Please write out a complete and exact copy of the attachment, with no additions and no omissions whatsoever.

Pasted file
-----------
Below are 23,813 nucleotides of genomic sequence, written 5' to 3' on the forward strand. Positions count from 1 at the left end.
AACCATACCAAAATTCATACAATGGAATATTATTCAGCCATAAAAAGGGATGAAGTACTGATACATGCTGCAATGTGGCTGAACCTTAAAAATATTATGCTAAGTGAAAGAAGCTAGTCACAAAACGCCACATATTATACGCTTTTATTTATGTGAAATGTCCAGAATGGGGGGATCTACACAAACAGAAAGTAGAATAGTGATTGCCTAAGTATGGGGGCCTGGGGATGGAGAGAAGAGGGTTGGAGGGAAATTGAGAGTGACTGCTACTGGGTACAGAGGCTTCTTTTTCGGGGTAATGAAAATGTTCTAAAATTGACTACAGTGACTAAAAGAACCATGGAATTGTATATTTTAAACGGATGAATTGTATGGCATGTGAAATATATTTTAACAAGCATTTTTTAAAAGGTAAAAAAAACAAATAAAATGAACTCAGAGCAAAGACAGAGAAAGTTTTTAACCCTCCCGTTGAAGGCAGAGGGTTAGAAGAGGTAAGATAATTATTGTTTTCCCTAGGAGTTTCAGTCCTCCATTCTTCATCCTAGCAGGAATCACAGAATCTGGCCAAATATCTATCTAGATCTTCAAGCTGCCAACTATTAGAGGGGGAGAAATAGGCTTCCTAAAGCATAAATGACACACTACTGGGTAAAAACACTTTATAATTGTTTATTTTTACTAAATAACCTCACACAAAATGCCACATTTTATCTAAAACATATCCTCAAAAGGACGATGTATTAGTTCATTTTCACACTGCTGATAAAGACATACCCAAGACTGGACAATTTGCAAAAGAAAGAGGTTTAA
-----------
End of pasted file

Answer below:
Below are 23,813 nucleotides of genomic sequence, written 5' to 3' on the forward strand. Positions count from 1 at the left end.
AACCATACCAAAATTCATACAATGGAATATTATTCAGCCATAAAAAGGGATGAAGTACTGATACATGCTGCAATGTGGCTGAACCTTAAAAATATTATGCTAAGTGAAAGAAGCTAGTCACAAAACGCCACATATTATACGCTTTTATTTATGTGAAATGTCCAGAATGGGGGGATCTACACAAACAGAAAGTAGAATAGTGATTGCCTAAGTATGGGGGCCTGGGGATGGAGAGAAGAGGGTTGGAGGGAAATTGAGAGTGACTGCTACTGGGTACAGAGGCTTCTTTTTCGGGGTAATGAAAATGTTCTAAAATTGACTACAGTGACTAAAAGAACCATGGAATTGTATATTTTAAACGGATGAATTGTATGGCATGTGAAATATATTTTAACAAGCATTTTTTAAAAGGTAAAAAAAACAAATAAAATGAACTCAGAGCAAAGACAGAGAAAGTTTTTAACCCTCCCGTTGAAGGCAGAGGGTTAGAAGAGGTAAGATAATTATTGTTTTCCCTAGGAGTTTCAGTCCTCCATTCTTCATCCTAGCAGGAATCACAGAATCTGGCCAAATATCTATCTAGATCTTCAAGCTGCCAACTATTAGAGGGGGAGAAATAGGCTTCCTAAAGCATAAATGACACACTACTGGGTAAAAACACTTTATAATTGTTTATTTTTACTAAATAACCTCACACAAAATGCCACATTTTATCTAAAACATATCCTCAAAAGGACGATGTATTAGTTCATTTTCACACTGCTGATAAAGACATACCCAAGACTGGACAATTTGCAAAAGAAAGAGGTTTAA